Economics alumna discovers passion for public health and social work

Sam McNelly ’14

Sam McNelly ’14 spent her time at The College of Wooster exploring a variety of interests, ranging from her major in economics to her love of playing trombone in the Scot Marching Band. Combining her passions for healthcare, social justice, and data analytics, McNelly’s journey after graduation led her to a position as a program evaluator at Alaska Native Tribal Health Consortium, where she continues to apply the interdisciplinary lessons that she learned at Wooster to support public health promotion and prevention programs serving Alaska Native people and communities throughout the state.  

McNelly’s time at Wooster was filled with extracurricular, research, and experiential learning activities that allowed her to explore her interests and gain new experiences outside of her area of study. She was one of the founders of Vox, a Planned Parenthood advocacy group on campus. She also took part in the Global Social Entrepreneurship program in Bangalore, India, where students are paired with non-profit organizations to work on social change projects, and spent a semester abroad in Nairobi, Kenya. During her time in Kenya, McNelly not only honed her research skills, but also developed skills in health and community development.  

Drawing on the skills she learned at the College, McNelly joined the Peace Corps after graduation and travelled to Cameroon. Beginning as an agrobusiness volunteer, she later switched to health-related work, specifically focusing on the reproductive health of Cameroonian teenage girls. Though she felt uncertain at first, she later grew to love the work. “It wasn’t anything I felt I knew anything about. I felt really out of my element, but I realized that I can actually do this work, and it felt so impactful,” McNelly explained.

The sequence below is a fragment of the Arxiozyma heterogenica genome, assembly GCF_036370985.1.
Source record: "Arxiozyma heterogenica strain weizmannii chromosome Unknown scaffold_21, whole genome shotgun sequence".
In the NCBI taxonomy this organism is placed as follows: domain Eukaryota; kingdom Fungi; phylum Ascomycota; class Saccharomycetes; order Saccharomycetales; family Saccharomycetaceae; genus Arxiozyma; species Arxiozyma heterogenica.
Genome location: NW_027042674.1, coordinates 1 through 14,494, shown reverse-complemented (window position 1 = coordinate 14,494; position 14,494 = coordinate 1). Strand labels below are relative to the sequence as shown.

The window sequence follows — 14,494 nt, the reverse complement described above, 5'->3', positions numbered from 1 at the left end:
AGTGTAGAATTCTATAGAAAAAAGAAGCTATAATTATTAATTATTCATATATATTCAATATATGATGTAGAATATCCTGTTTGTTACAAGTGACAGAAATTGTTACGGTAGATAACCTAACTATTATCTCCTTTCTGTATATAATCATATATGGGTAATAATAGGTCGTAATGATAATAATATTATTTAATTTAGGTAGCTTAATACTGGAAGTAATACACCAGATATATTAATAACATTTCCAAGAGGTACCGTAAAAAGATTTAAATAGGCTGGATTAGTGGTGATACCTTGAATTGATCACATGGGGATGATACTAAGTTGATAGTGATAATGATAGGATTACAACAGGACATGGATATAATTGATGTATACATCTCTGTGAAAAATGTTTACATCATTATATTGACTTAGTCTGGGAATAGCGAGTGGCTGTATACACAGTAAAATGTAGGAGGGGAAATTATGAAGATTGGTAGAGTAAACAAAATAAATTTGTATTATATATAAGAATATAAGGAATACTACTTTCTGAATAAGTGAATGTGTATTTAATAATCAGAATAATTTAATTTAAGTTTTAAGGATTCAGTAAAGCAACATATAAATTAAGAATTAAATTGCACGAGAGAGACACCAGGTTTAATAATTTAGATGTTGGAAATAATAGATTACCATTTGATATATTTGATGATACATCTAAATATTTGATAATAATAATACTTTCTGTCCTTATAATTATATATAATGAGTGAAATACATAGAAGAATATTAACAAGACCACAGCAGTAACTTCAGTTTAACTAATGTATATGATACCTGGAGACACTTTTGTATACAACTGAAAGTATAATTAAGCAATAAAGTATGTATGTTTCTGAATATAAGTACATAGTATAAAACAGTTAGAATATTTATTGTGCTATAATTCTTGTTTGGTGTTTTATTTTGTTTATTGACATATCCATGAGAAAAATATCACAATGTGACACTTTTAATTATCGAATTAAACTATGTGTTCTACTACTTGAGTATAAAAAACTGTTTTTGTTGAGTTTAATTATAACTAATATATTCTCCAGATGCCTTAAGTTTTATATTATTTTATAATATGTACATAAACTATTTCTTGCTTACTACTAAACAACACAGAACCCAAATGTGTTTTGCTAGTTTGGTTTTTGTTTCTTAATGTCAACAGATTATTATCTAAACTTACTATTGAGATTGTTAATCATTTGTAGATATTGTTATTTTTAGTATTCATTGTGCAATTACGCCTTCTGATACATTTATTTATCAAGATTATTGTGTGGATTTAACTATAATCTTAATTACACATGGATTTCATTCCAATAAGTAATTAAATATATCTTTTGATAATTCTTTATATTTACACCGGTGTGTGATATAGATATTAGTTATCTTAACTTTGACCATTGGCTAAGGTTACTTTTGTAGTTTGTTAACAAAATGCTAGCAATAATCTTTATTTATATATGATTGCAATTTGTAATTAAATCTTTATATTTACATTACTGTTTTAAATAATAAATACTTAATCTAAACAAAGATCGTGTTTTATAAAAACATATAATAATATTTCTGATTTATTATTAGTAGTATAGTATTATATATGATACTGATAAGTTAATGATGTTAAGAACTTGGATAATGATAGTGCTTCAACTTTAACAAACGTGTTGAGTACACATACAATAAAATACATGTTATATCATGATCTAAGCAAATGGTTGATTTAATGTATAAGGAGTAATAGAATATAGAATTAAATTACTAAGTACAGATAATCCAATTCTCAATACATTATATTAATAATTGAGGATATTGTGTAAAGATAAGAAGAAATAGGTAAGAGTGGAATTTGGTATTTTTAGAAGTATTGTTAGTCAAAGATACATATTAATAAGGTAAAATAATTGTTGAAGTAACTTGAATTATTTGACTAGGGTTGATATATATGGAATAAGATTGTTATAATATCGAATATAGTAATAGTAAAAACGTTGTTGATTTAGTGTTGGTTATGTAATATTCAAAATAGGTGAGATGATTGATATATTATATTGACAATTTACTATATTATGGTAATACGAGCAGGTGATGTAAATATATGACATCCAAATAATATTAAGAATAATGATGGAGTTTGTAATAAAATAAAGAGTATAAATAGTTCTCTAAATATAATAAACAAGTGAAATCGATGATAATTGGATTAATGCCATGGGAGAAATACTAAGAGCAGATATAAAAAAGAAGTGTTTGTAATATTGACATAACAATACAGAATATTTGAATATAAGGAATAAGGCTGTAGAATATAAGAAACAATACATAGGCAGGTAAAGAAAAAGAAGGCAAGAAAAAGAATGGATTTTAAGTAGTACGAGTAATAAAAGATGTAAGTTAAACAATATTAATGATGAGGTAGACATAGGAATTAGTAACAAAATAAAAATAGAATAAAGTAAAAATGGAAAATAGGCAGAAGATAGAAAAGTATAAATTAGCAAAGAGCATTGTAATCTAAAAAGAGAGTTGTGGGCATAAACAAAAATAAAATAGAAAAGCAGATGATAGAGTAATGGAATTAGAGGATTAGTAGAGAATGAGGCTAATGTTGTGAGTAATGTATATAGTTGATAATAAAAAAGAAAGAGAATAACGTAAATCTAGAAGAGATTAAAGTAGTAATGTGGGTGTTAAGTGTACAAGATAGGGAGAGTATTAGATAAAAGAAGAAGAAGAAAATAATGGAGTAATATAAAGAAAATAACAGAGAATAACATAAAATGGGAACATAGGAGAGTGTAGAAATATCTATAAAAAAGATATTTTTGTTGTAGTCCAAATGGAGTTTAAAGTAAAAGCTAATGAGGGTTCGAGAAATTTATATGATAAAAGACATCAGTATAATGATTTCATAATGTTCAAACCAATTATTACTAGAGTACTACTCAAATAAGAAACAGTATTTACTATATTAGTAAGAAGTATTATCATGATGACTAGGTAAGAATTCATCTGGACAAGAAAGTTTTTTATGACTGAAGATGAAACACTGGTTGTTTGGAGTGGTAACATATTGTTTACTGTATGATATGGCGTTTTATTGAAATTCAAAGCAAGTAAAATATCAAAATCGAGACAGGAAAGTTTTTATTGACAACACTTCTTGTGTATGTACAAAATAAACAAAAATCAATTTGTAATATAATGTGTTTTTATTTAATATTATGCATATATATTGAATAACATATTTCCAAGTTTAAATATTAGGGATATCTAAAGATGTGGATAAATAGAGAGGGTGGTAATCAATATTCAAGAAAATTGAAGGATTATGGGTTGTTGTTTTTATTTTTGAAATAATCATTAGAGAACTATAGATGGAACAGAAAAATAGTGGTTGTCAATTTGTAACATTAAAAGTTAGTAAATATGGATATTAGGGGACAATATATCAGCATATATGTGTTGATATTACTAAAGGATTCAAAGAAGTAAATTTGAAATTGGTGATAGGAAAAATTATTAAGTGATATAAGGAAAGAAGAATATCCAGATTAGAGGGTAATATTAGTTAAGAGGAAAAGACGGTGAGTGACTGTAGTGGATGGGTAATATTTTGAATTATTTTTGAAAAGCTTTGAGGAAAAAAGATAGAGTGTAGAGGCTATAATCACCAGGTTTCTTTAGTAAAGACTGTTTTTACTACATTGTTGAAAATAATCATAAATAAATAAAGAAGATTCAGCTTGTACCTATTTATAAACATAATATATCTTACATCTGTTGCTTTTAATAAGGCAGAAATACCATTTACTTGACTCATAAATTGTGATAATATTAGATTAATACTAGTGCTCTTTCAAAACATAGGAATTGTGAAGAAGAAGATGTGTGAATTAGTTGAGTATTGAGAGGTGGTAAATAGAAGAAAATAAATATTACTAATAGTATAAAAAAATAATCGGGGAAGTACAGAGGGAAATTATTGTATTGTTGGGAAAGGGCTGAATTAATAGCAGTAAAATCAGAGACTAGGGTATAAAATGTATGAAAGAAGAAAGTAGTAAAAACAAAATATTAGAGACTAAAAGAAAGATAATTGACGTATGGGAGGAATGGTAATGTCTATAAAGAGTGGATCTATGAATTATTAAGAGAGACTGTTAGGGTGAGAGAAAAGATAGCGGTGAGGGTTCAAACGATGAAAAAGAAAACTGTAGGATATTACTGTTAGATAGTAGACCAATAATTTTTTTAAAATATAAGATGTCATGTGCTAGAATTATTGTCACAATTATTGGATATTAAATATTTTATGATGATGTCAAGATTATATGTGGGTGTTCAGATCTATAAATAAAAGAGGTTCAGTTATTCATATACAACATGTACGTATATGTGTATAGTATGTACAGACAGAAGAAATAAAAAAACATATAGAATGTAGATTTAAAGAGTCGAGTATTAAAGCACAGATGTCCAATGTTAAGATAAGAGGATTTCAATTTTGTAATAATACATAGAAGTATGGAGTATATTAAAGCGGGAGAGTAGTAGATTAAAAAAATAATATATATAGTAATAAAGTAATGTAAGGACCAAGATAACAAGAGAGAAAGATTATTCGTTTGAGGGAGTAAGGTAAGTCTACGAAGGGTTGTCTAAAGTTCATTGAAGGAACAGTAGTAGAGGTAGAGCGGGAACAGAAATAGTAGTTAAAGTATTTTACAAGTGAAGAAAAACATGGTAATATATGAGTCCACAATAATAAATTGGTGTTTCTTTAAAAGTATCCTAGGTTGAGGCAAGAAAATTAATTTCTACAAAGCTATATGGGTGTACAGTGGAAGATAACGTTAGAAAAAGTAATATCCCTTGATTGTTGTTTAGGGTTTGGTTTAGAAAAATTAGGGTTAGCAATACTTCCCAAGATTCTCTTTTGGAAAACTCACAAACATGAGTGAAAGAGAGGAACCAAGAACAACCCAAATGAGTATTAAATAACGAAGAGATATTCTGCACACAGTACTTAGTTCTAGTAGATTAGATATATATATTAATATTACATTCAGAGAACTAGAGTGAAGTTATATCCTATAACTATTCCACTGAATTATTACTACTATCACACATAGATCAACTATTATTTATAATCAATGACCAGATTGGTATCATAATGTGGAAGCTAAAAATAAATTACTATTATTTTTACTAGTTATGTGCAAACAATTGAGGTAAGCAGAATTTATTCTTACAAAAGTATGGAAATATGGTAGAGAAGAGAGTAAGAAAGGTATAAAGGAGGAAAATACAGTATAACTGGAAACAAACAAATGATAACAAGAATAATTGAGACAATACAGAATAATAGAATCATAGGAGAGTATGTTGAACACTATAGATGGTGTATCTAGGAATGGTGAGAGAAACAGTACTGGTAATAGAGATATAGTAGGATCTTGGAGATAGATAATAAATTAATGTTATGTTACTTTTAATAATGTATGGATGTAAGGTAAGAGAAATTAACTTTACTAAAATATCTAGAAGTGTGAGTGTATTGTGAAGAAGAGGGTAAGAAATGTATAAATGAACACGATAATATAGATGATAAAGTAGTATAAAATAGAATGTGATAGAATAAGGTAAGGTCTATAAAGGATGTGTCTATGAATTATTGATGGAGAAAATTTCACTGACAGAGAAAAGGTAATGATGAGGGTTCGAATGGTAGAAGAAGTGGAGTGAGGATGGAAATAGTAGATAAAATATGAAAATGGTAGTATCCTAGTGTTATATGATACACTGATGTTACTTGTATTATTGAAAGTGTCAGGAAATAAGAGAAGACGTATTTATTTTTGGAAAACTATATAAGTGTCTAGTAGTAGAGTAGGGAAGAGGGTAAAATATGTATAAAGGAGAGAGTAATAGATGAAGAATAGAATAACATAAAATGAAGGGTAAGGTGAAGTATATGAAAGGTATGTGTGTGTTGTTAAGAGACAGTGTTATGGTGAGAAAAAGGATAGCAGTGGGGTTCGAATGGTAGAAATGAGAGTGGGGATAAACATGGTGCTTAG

When she returned home to Anchorage, Alaska, McNelly realized that people-centered work was the path for her, taking a full-time job as a sex educator at Planned Parenthood and a part-time job at a local domestic violence shelter. “I was shocked at how much I loved these jobs. I learned so much even though they were so different than anything I had seen myself doing. I loved how community oriented they were,” she said.  

Inspired by her newfound interests, McNelly went on to receive a dual master’s degree in public health and social work from Washington University in St. Louis and took her current position as a program evaluator for the Alaska Native Tribal Health Consortium. Here, she collects and analyzes data to show how health programs are impacting the community to ensure that the organization’s work is high quality and effective, focusing on programs related to domestic violence prevention, suicide prevention, and comprehensive cancer control. “There are a lot of added layers in a Tribal non-profit to make sure that we’re doing things ethically and that we’re centering Alaskan Native people since that’s our target population. It’s a unique and complex system,” McNelly said.  

McNelly says that her experiences at Wooster taught her valuable lessons she continues to rely on. She specifically recalls taking Peace Studies with Kent J. Kille, professor of political science. “That class really challenged how I thought about the world—not just politically,” she said. “I never had the language to describe systems of structural violence before. Now, those are the systems that I think about today as they come up in my daily work.” The project management and research skills McNelly uses every day are also skills she honed at Wooster, especially during her Independent Study project. “It was definitely the biggest project I had ever undertaken, and it took perseverance, but that really helped me to develop a lot as a person,” McNelly recalled. 

The skills, knowledge, and abilities that McNelly gained during her time at Wooster continue to help her both professionally and personally. As she said, “the ability to explore fields outside of what you think you might be interested in is so essential for us in becoming well-rounded humans. I’m extremely confident that a liberal arts education was the right move for me, and I have nothing but gratitude for my time at Wooster.” 

Posted in Alumni on February 19, 2024.

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